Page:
When your hair is rinsed, bend over and let your dripping wet hair hang free. Gently scrunch out the excess water from your hair with your hands, but don’t wring it dry—hair products normally work much better on curly hair if it is very wet when you apply them. Rake in a good conditioner appropriate for your hair type with your fingers from scalp to ends until your hair feels like wet silk. It’s lack of moisture that causes frizz, so make sure your hair is getting enough! As you become more familiar with the routine, you will begin to automatically sense how much your hair will require at any given time (some days, you might not even need any). Let your instincts become your guide.
As an example: my hair is very, very moisturized and very healthy, so I usually only need to use a dollop the size of a quarter on my about-five-inches-below-the-shoulder (dry) hair. If you are just starting on your odyssey to curly hair health, you will find you might need a good palmful at first, but take heart—that amount will gradually decrease over time as your hair becomes less dry.
Some people advocate just leaving in some of your original conditioner rather than rinsing it all out and applying additional product as your leave-in. I disagree with that approach for two reasons: one, how do you gauge how much you’ve rinsed out of your hair or know that you’ve left in enough of the conditioner to be effective? Sticking your head under a shower head or a hand-held sprayer doesn’t exactly give you the best level of control and you may be rinsing out more product than you should.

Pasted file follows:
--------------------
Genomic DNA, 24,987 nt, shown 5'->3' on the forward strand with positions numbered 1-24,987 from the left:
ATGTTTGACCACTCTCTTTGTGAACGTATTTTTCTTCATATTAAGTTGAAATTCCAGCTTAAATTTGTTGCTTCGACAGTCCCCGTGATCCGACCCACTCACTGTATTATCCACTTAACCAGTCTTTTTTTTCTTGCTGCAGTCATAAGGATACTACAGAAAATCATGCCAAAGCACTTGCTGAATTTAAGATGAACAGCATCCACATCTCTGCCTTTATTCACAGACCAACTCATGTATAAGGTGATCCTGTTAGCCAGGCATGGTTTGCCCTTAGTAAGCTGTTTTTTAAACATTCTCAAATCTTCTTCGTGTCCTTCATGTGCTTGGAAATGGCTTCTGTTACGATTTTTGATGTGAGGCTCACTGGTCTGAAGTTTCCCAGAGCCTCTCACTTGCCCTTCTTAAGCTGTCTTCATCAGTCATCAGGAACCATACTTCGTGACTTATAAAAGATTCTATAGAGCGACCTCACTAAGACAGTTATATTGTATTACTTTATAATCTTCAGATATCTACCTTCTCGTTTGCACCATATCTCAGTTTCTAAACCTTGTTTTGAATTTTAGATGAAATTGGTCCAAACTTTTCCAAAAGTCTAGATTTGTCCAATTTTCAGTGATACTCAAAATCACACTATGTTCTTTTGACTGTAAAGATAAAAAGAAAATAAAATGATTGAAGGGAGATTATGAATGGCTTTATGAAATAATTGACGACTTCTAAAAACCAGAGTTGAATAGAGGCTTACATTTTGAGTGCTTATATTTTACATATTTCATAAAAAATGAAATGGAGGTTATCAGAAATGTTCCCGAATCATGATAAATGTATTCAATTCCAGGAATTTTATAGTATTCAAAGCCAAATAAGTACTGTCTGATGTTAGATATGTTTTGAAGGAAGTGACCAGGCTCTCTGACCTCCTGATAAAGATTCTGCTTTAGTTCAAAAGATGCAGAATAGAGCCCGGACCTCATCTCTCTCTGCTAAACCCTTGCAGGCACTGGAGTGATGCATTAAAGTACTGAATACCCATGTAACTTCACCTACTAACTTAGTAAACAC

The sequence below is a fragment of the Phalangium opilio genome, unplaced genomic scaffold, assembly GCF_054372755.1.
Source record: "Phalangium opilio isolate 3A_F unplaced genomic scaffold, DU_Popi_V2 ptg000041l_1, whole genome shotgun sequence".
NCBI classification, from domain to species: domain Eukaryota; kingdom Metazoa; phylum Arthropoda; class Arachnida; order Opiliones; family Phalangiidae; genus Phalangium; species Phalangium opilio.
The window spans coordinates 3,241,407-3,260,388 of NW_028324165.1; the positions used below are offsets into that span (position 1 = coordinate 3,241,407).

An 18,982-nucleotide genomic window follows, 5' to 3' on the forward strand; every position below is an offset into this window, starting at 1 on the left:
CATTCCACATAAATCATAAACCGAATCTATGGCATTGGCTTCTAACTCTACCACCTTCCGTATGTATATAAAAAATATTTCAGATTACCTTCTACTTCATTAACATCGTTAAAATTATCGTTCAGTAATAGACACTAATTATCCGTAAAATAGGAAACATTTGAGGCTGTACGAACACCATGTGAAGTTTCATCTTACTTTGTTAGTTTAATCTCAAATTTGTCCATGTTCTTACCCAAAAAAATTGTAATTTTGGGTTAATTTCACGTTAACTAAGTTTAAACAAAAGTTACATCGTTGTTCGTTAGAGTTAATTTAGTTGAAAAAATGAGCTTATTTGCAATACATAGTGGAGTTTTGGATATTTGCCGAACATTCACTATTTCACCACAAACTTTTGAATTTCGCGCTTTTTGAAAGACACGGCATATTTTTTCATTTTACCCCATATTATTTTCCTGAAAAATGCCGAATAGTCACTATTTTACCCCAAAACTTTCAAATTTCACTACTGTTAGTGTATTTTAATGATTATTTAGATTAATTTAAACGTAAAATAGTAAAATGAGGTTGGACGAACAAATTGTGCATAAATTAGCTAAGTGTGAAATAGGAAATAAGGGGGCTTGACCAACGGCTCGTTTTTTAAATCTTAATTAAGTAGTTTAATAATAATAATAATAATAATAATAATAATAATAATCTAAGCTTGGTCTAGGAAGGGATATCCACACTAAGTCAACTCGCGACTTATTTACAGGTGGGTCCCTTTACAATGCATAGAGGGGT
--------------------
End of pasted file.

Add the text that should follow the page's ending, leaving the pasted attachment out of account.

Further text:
Two, most people with curly hair only wash their hair once a week, but many of us do a rinse and condition every day or every other day. And let’s face it, we live in a polluted world these days: cigarette smoke, vehicle emissions, manufacturing pollutants—there is a ton of dirt and debris in the air that we aren’t even aware is getting in our hair. These particles are going to cling to the conditioner you put in your hair and stay in there if you don’t rinse it out. So, don’t you think you should get rid of all that mess and put in a little fresh conditioner instead?
Speaking of leave-ins: I don’t generally have a whole lot of use for products labeled “leave-in conditioners.” I find that they are usually only watered-down versions of regular conditioners and since we curly girls need all the moisture we can get, why bother? A bit of our regular conditioner as a leave-in is a far superior (and more cost-effective) method instead. (back to top)
While moisture is what defines and shapes your curls, styling products are what provide the hold. The same rules for conditioners apply to these products as well: dump the non-curl friendly silicones in favor of ones that are or choose styling products that have no silicones in them at all.